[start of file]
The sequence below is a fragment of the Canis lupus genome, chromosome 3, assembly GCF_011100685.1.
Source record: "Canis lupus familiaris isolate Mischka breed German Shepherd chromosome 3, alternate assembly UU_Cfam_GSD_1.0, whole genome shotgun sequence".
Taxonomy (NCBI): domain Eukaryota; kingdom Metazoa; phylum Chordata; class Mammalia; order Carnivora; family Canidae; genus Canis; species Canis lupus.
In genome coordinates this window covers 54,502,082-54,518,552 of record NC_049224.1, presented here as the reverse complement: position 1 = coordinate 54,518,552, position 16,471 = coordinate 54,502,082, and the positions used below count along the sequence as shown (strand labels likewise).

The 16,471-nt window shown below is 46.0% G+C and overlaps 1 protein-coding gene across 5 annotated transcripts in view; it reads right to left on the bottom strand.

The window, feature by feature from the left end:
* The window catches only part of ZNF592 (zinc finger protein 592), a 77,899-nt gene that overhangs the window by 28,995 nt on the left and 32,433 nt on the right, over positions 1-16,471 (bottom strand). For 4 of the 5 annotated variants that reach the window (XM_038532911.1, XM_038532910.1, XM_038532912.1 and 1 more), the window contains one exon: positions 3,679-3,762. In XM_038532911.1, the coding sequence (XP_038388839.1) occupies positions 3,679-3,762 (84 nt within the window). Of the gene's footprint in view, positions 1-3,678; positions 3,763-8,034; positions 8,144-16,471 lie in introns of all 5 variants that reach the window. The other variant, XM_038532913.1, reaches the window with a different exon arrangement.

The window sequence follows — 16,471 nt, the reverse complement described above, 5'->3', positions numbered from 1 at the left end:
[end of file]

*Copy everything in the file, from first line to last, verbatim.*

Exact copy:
The sequence below is a fragment of the Canis lupus genome, chromosome 3, assembly GCF_011100685.1.
Source record: "Canis lupus familiaris isolate Mischka breed German Shepherd chromosome 3, alternate assembly UU_Cfam_GSD_1.0, whole genome shotgun sequence".
Taxonomy (NCBI): domain Eukaryota; kingdom Metazoa; phylum Chordata; class Mammalia; order Carnivora; family Canidae; genus Canis; species Canis lupus.
In genome coordinates this window covers 54,502,082-54,518,552 of record NC_049224.1, presented here as the reverse complement: position 1 = coordinate 54,518,552, position 16,471 = coordinate 54,502,082, and the positions used below count along the sequence as shown (strand labels likewise).

The 16,471-nt window shown below is 46.0% G+C and overlaps 1 protein-coding gene across 5 annotated transcripts in view; it reads right to left on the bottom strand.

The window, feature by feature from the left end:
* The window catches only part of ZNF592 (zinc finger protein 592), a 77,899-nt gene that overhangs the window by 28,995 nt on the left and 32,433 nt on the right, over positions 1-16,471 (bottom strand). For 4 of the 5 annotated variants that reach the window (XM_038532911.1, XM_038532910.1, XM_038532912.1 and 1 more), the window contains one exon: positions 3,679-3,762. In XM_038532911.1, the coding sequence (XP_038388839.1) occupies positions 3,679-3,762 (84 nt within the window). Of the gene's footprint in view, positions 1-3,678; positions 3,763-8,034; positions 8,144-16,471 lie in introns of all 5 variants that reach the window. The other variant, XM_038532913.1, reaches the window with a different exon arrangement.

The window sequence follows — 16,471 nt, the reverse complement described above, 5'->3', positions numbered from 1 at the left end: